I initially reviewed this new KLIM suit when I first got it back in April. Now that I have well over 8000 KM’s in it or 5000 miles I have some more impressions. I will try to stick with the facts of my experience with this suit and cut to the chase. These impressions I will send to KLIM. I have all ready been in touch with them regarding the staining issue.

Second up the PANTS detailed Review!

Jacket review click here

Temperature range I have ridden in has been below freezing and as high as 35 C or 95 F. Been in piss pouring rain for hours, hail, high winds and HOT weather/cold weather patterns. Longest day riding in the suit 12 hours.

Please remember this is my subjective review and experience. Not everyone will agree with me nor will you have the same riding circumstances. We all have different shapes and sizes.

 My measurements: neck-14.5 inches. Across the bust line-41 inches. Shoulders-18 inches. I have a 30.5 inch in seam. I wear a 12 in pants and between a medium/large jacket in general. I weigh 162 pounds….and loosing I have an athletic build.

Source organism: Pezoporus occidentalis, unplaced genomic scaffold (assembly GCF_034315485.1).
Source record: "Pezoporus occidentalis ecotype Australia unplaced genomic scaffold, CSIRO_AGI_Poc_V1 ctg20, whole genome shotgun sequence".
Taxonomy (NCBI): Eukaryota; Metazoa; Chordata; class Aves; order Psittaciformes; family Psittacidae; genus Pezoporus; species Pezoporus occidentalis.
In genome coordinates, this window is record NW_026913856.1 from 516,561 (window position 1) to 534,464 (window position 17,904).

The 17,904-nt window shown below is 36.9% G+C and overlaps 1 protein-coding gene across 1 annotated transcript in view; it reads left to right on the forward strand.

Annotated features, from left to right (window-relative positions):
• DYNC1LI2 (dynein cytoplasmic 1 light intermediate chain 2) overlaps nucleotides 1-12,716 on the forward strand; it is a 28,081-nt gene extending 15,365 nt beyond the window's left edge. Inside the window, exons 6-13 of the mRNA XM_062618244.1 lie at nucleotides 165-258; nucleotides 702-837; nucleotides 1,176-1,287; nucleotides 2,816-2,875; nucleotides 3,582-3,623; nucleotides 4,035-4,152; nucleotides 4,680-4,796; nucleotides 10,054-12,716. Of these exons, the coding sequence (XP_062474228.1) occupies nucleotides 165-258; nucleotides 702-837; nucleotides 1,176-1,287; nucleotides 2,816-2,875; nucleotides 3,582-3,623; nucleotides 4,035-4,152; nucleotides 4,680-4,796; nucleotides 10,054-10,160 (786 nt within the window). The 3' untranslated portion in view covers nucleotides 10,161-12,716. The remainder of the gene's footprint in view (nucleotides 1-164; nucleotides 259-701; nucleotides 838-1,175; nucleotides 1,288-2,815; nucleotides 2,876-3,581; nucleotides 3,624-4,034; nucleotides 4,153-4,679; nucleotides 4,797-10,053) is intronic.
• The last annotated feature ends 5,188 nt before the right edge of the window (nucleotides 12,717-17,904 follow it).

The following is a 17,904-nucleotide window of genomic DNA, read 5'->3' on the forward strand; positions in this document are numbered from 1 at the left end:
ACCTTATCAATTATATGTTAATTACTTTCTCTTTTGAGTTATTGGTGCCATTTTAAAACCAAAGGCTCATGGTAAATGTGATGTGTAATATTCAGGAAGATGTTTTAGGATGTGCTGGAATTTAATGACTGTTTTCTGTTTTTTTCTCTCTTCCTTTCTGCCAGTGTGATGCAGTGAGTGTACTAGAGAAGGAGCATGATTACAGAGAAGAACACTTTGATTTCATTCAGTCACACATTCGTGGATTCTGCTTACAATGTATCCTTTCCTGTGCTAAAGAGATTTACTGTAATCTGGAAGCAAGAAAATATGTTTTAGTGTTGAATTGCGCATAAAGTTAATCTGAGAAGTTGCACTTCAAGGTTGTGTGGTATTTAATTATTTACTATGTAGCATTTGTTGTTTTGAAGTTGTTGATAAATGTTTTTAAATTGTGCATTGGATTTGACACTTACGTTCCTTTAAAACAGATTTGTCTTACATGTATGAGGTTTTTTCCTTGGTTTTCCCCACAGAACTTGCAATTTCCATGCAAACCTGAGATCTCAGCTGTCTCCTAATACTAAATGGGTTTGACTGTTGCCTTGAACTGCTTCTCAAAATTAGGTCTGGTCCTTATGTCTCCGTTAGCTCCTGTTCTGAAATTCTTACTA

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KLIM Altitude Suit 2nd Impressions/Review


I initially reviewed this new KLIM suit when I first got it back in April. Now that I have well over 8000 KM’s in it or 5000 miles I have some more impressions. I will try to stick with the facts of my experience with this suit and cut to the chase. These impressions I will send to KLIM. I have all ready been in touch with them regarding the staining issue.

First UP the JACKET detailed Review!

Temperature range I have ridden in has been below freezing and as high as 35 C or 95 F. Been in piss pouring rain for hours, hail, high winds and HOT weather/cold weather patterns. Longest day riding in the suit 12 hours.

Please remember this is my subjective review and experience. Not everyone will agree with me nor will you have the same riding circumstances. We all have different shapes and sizes.

My measurements: neck-14.5 inches. Across the bust line-41 inches. Shoulders-18 inches. I have a 30.5 inch in seam. I wear a 12 in pants and between a medium/large jacket in general. I weigh 162 pounds….and loosing I have an athletic build.

“A true woman’s fully functional feature rich jacket tailored to fit the female form promises to break new ground in women’s motorcycle apparel. From concept to completion, this garment was specifically designed to fit”